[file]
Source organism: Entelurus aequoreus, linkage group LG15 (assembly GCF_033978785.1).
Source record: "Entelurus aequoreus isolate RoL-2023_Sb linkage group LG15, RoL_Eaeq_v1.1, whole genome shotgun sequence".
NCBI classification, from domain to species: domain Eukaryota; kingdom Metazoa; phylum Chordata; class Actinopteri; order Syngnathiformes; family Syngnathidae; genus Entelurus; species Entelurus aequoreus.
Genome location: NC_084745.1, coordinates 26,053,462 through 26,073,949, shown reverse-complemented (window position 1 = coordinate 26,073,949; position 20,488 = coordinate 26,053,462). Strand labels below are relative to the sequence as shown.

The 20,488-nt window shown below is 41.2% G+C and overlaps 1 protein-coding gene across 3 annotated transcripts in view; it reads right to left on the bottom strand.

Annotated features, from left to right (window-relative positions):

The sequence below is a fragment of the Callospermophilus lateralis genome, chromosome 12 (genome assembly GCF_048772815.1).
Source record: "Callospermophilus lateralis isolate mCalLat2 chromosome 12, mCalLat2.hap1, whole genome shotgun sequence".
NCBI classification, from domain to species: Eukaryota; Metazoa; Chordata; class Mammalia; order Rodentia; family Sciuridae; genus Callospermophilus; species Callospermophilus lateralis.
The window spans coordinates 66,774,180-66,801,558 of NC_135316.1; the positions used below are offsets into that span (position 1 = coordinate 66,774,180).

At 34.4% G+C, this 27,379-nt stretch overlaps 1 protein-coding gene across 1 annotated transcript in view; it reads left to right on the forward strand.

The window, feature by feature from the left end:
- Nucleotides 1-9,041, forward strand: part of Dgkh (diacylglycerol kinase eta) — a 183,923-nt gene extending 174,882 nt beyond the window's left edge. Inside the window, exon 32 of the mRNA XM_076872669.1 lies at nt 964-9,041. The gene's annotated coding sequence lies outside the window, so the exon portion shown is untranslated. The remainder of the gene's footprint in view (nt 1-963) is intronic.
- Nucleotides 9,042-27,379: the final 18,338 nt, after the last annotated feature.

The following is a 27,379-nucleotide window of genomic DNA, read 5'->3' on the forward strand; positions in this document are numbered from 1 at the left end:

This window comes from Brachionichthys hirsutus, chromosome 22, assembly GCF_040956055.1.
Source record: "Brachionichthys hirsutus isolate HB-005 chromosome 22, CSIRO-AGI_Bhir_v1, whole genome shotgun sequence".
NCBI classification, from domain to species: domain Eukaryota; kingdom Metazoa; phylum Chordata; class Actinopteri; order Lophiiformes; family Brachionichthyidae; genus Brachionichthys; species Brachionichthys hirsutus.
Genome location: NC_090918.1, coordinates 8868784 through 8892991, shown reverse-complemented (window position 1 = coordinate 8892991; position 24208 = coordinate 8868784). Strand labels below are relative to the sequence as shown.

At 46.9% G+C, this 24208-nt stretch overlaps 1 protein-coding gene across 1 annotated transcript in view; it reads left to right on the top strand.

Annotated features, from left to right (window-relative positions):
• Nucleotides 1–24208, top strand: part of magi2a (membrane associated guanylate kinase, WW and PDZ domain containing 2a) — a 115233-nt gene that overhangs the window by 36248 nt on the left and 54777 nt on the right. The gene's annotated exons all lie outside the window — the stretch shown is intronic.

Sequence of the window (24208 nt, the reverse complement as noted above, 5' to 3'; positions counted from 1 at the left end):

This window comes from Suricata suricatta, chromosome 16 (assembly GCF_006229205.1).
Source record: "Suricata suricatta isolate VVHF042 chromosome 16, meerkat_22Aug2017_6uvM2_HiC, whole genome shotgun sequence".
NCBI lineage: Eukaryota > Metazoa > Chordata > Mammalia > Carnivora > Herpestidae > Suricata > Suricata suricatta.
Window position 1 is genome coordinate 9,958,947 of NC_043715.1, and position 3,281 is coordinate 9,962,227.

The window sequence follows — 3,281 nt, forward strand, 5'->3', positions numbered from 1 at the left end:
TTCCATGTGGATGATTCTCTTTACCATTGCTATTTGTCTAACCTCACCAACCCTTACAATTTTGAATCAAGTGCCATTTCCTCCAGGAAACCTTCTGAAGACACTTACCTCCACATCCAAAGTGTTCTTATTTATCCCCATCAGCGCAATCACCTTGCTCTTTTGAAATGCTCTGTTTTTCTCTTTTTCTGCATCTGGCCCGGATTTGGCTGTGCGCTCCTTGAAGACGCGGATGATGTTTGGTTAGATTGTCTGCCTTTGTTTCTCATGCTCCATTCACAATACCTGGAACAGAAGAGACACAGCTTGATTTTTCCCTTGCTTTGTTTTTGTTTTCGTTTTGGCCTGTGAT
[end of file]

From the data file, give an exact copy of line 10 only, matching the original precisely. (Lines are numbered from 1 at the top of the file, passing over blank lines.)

The window spans coordinates 66,774,180-66,801,558 of NC_135316.1; the positions used below are offsets into that span (position 1 = coordinate 66,774,180).